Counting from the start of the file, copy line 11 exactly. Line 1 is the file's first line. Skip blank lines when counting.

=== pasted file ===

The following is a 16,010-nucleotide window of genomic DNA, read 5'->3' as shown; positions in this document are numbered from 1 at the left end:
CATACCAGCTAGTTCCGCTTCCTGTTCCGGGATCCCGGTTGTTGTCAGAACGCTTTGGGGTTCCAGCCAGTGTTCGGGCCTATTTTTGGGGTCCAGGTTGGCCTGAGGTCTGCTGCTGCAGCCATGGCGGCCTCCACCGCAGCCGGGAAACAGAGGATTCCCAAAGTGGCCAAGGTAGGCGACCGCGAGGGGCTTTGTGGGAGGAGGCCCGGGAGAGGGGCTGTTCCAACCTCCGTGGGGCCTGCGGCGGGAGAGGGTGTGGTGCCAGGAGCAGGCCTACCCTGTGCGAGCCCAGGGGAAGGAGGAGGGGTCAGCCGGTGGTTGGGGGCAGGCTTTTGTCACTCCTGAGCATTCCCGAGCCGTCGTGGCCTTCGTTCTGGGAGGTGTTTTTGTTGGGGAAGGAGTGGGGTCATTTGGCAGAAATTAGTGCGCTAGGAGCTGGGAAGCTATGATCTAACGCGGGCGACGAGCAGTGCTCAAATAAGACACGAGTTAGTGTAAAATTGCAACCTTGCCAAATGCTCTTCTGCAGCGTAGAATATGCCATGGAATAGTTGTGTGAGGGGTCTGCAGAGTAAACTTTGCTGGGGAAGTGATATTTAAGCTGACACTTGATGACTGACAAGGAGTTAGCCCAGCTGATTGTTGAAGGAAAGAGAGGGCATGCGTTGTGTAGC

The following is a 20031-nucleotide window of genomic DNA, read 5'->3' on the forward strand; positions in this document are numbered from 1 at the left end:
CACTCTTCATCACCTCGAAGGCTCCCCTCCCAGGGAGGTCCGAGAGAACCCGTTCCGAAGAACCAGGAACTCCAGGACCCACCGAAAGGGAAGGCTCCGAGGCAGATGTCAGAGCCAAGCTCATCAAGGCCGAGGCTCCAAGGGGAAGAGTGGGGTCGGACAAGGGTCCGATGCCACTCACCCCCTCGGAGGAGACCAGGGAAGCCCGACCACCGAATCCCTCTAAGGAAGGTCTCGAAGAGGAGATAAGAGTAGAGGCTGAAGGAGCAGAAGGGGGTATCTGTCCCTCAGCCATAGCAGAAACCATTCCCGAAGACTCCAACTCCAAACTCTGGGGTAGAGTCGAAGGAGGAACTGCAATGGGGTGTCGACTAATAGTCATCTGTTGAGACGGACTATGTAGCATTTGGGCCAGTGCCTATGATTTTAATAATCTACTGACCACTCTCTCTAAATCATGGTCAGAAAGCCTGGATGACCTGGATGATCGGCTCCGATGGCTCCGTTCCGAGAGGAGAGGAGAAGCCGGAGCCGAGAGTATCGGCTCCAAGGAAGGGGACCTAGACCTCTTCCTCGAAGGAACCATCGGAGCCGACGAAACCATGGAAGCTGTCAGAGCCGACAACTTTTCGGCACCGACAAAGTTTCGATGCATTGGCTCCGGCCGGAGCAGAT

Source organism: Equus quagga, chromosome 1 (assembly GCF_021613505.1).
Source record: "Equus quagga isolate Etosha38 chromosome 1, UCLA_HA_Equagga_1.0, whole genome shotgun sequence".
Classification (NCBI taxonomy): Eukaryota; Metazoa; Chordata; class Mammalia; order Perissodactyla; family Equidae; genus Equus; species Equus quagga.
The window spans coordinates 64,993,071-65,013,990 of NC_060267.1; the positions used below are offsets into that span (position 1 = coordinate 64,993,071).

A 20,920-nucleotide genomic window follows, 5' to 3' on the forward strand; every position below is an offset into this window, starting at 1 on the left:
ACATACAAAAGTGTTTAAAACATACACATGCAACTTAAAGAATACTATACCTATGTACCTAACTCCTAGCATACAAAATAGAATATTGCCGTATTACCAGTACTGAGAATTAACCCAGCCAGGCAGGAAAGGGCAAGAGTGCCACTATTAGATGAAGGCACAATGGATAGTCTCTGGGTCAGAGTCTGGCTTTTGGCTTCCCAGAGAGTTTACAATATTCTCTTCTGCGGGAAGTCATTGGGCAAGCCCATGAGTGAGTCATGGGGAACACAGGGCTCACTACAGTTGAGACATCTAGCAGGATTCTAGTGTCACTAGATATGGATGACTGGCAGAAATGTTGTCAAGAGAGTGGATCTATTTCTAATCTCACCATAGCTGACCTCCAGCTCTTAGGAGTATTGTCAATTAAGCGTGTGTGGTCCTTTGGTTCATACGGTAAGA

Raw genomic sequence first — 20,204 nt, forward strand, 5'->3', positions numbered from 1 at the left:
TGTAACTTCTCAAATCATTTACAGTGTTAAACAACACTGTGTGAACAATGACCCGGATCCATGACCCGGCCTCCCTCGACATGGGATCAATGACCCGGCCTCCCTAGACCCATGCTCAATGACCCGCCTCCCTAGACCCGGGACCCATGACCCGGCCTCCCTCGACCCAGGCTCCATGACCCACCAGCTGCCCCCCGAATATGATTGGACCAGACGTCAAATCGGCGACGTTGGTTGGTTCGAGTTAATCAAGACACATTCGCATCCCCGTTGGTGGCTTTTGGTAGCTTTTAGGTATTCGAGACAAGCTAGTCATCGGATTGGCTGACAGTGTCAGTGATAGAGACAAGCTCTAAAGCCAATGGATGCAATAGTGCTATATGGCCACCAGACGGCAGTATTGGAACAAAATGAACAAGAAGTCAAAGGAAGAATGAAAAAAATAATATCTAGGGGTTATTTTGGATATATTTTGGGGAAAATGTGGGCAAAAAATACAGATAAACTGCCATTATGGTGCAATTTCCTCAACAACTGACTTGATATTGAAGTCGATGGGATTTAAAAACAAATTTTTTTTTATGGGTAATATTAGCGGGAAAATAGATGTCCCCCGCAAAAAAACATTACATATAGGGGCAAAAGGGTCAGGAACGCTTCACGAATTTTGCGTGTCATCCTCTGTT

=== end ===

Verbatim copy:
Raw genomic sequence first — 20,204 nt, forward strand, 5'->3', positions numbered from 1 at the left: